Gerstner is leading as a role model. For example, when he tried to change the culture of IBM, he knew that he could only do that by starting from himself. He said “If the CEO isn’t living and preaching the culture and isn’t doing it consistently, then it just doesn’t happen. This is a sine qua non-this is not a sufficient condition, but a necessary one.” So as we mentioned in this article before, he changed the culture from being too easily satisfied to demanding results. And as a result, some IBMers started to follow. Richard Thoman was assigned to revolute the PC division by Gerstner. Thoman fired one product manager who did not carried out his performance (Slater, 1999). Also,Gerstner implemented a new policy, which was to tie executive pay and stock options to IBM’s overall performance and therefore to force managers to focus on businesses. For example, he would require member of the Corporate Executive Committee had to own stocks three times their annual base salary and bonus and even expanded IBM’s stock option program to nonexecutives. Gerstner was not just implementing the policy, but also actually leading as a role model: he owned the stocks of IBM four times his annual base salary and bonus (Slater, 1999).

• Vision for the IBM(Inspirational motivation)

Gerstner knew the importance of setting a vision for the future of the company. When he was at American Express in 1985, he said that: “You have first to decide what kind of a company you want to have. If you don’t have a vision you believe, you can’t achieve it People won’t just believe you and you won’t communicate it effectively in everything you do.” So, from the time Gerstner was appointed to be the chief of IBM, the press had been speculating what vision Gerstner would set for IBM. However, this time, he believed that he needed to go slow with setting the vision. Because he found that there were more problems to tackle with than coming up with blueprint for long-term growth. He said that it’s time for IBM to perform and then talk, instead of talk and then perform. During one press conference in the summer of 1993, he announced that “the last thing IBM needs right now is vision” (Slater, 1999). When it was clear to all that the company’s life-or-death crisis was over, Louis Gerstner knew that he needed to set a clear vision of IBM future for the IBMers because they were so illured in IBM’s past gold age and didn’t spend time to look forward. Gerstner proposed e-business as their Moon Shot. This proposal helped IBMers answered the question that “What do we want to do in the future?” Afterwards, IBM incorporated e-business into every part of their business (Gerstner, 2002). Gerstner believed that “sports team can score if the players don’t know what play is called.” If everyone has to think about what to do before acting, then confusion and ineptitude are inevitable.” Gerstner emphasized the importance of setting up a vision for the employees (Gerstner, 2002).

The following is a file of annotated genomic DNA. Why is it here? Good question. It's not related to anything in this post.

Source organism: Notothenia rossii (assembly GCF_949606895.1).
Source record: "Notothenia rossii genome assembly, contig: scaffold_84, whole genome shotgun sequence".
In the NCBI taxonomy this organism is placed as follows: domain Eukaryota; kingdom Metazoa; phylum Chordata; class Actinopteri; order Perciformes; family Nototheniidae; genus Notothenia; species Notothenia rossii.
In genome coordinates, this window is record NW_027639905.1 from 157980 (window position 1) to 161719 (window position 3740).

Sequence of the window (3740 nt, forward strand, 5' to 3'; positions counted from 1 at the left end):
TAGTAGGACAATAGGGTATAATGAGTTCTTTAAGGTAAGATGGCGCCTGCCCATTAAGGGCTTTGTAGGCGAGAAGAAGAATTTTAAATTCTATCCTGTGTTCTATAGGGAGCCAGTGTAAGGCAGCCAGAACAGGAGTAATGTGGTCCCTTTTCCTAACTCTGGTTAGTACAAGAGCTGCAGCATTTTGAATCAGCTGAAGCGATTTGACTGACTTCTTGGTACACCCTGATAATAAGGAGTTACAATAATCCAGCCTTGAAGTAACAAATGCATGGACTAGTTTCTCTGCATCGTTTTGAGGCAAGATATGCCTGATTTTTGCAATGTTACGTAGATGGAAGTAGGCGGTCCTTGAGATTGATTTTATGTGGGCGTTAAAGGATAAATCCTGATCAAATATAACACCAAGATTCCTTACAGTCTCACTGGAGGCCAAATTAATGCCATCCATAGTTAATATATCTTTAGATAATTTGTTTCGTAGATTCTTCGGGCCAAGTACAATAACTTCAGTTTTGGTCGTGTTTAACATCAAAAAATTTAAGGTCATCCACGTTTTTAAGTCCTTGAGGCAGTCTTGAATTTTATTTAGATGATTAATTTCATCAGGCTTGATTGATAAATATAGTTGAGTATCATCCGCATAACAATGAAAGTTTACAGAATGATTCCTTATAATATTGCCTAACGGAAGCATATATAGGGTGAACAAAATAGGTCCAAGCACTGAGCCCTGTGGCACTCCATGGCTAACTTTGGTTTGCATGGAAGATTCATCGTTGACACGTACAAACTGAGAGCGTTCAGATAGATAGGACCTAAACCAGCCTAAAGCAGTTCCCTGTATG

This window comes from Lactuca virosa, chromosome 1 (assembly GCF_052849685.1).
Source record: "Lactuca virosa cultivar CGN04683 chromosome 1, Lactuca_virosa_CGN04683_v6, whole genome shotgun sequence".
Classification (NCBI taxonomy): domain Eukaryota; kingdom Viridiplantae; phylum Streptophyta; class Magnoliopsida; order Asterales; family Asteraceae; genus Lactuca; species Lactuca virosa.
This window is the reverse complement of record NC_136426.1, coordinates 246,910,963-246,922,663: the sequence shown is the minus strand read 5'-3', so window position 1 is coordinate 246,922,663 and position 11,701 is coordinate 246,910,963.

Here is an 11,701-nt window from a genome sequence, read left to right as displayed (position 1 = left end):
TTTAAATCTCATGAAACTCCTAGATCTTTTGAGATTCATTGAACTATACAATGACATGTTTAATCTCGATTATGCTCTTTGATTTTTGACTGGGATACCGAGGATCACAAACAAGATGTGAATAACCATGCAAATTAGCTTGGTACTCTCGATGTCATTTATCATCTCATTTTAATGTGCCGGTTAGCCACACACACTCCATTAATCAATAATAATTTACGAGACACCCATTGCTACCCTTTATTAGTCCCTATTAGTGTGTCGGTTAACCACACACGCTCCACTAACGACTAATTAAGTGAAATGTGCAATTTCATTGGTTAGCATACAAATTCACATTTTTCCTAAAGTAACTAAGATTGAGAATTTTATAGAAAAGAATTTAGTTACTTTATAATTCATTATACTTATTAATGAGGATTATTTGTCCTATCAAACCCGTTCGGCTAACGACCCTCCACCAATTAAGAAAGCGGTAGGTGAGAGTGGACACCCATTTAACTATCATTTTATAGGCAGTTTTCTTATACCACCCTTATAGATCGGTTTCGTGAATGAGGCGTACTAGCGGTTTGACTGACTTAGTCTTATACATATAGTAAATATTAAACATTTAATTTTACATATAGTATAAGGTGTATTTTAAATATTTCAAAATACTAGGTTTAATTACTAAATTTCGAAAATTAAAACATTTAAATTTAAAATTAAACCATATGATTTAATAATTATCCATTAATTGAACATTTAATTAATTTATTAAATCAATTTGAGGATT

• Reward teamwork and efficiency

Gerstner straightly pointed out that the competitors are outside IBM and he developed a culture of cooperation inside IBM. So Gerstner tied employees’ compensations with the whole performance of the whole company rather than the division. Also, Gerstner believes that efficiency is very important and too obsessive into perfectionism is not necessary.

• Focus and Passion

It is very interesting to point out that in Gerstner’s Book Who Says Elephants Can’t Dance,Gerstner listed the attributes and abilities that took to run IBM. Energy, Organizational leadership, Marketplace Leadership and Personal Qualities were all on the list. Passion was one of the important Personal Qualities. Gerstner said that he would never have guessed that passion would be the single most important element of personal leadership. When he considered who can succeed him as the chief of IBM, passion was valued high on the candidates’ list of necessary attributes (Gerstner, 2002).

• Effective communication at every level

Louis Gerstner understood that leadership was to radiate self-confidence and to communicate effectively to his employees and to outsiders like the media. Gerstner proved to be a very good communicator. He never asked his communications staff to prepare a draft for his speech, but he could always be able to convince his audience. Also, He realized that it was critical to build a clear and continuous line of communications with IBM employees. He wanted to use open communications and let all the employees have the public acknowledgement of the existence of a crisis. On his first six days after he arrived at IBM, he sent out an email to every employees at IBM. The email was plain, simple, compelling and in the email, he pointed out the problems existing in IBM directly. The reactions from employees were extremely positive and some of them replied with frank, candid and blunt message. This internal messaging system became very critical to Gerstner. In the appendix of his book, he included some emails that he sent to his employees. One of the most frequent themes of his letters to IBM was about the culture. He had been strongly using his effective communications to implement the changes of the culture in IBM (Slater, 1999).3.3 Advantages